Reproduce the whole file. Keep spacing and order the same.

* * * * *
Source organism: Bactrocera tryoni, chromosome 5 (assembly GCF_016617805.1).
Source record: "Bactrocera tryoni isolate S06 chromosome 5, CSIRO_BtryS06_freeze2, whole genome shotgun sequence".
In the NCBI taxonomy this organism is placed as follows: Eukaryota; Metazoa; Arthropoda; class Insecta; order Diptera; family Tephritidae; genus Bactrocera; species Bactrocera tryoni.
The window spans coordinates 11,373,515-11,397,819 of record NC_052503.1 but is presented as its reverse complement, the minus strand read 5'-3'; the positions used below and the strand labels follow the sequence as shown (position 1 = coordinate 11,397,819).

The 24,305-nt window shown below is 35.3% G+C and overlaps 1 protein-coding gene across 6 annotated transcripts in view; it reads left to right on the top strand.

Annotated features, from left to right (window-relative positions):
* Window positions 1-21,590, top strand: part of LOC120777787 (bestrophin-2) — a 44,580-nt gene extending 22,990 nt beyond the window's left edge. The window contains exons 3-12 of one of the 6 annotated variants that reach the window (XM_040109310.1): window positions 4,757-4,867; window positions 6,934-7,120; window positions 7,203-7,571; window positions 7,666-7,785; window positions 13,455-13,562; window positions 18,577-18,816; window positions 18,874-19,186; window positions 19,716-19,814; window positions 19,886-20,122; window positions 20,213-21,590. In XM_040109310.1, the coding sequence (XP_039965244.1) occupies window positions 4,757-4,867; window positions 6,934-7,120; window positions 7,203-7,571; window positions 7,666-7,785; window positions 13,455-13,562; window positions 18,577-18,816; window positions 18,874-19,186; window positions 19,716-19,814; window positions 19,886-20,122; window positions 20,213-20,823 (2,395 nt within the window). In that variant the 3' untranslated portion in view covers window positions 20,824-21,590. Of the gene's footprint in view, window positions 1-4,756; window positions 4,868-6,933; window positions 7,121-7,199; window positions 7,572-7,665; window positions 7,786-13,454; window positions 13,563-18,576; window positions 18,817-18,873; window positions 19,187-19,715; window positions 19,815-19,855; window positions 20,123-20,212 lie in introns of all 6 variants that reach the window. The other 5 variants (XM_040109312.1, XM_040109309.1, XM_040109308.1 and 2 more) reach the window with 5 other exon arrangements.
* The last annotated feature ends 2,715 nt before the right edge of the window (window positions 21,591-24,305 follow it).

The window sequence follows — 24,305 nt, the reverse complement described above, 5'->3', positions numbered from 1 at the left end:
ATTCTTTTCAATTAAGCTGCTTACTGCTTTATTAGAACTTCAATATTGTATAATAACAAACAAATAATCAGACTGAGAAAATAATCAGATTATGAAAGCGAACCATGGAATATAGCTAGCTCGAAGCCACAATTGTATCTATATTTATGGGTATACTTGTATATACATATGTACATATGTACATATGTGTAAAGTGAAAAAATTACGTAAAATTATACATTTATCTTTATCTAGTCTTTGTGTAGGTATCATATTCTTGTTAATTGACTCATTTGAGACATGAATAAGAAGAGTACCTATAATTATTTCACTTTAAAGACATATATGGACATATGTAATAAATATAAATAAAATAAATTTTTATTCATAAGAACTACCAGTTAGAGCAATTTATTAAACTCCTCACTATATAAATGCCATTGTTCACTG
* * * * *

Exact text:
Source organism: Bactrocera tryoni, chromosome 5 (assembly GCF_016617805.1).
Source record: "Bactrocera tryoni isolate S06 chromosome 5, CSIRO_BtryS06_freeze2, whole genome shotgun sequence".
In the NCBI taxonomy this organism is placed as follows: Eukaryota; Metazoa; Arthropoda; class Insecta; order Diptera; family Tephritidae; genus Bactrocera; species Bactrocera tryoni.
The window spans coordinates 11,373,515-11,397,819 of record NC_052503.1 but is presented as its reverse complement, the minus strand read 5'-3'; the positions used below and the strand labels follow the sequence as shown (position 1 = coordinate 11,397,819).

The 24,305-nt window shown below is 35.3% G+C and overlaps 1 protein-coding gene across 6 annotated transcripts in view; it reads left to right on the top strand.

Annotated features, from left to right (window-relative positions):
* Window positions 1-21,590, top strand: part of LOC120777787 (bestrophin-2) — a 44,580-nt gene extending 22,990 nt beyond the window's left edge. The window contains exons 3-12 of one of the 6 annotated variants that reach the window (XM_040109310.1): window positions 4,757-4,867; window positions 6,934-7,120; window positions 7,203-7,571; window positions 7,666-7,785; window positions 13,455-13,562; window positions 18,577-18,816; window positions 18,874-19,186; window positions 19,716-19,814; window positions 19,886-20,122; window positions 20,213-21,590. In XM_040109310.1, the coding sequence (XP_039965244.1) occupies window positions 4,757-4,867; window positions 6,934-7,120; window positions 7,203-7,571; window positions 7,666-7,785; window positions 13,455-13,562; window positions 18,577-18,816; window positions 18,874-19,186; window positions 19,716-19,814; window positions 19,886-20,122; window positions 20,213-20,823 (2,395 nt within the window). In that variant the 3' untranslated portion in view covers window positions 20,824-21,590. Of the gene's footprint in view, window positions 1-4,756; window positions 4,868-6,933; window positions 7,121-7,199; window positions 7,572-7,665; window positions 7,786-13,454; window positions 13,563-18,576; window positions 18,817-18,873; window positions 19,187-19,715; window positions 19,815-19,855; window positions 20,123-20,212 lie in introns of all 6 variants that reach the window. The other 5 variants (XM_040109312.1, XM_040109309.1, XM_040109308.1 and 2 more) reach the window with 5 other exon arrangements.
* The last annotated feature ends 2,715 nt before the right edge of the window (window positions 21,591-24,305 follow it).

The window sequence follows — 24,305 nt, the reverse complement described above, 5'->3', positions numbered from 1 at the left end:
ATTCTTTTCAATTAAGCTGCTTACTGCTTTATTAGAACTTCAATATTGTATAATAACAAACAAATAATCAGACTGAGAAAATAATCAGATTATGAAAGCGAACCATGGAATATAGCTAGCTCGAAGCCACAATTGTATCTATATTTATGGGTATACTTGTATATACATATGTACATATGTACATATGTGTAAAGTGAAAAAATTACGTAAAATTATACATTTATCTTTATCTAGTCTTTGTGTAGGTATCATATTCTTGTTAATTGACTCATTTGAGACATGAATAAGAAGAGTACCTATAATTATTTCACTTTAAAGACATATATGGACATATGTAATAAATATAAATAAAATAAATTTTTATTCATAAGAACTACCAGTTAGAGCAATTTATTAAACTCCTCACTATATAAATGCCATTGTTCACTG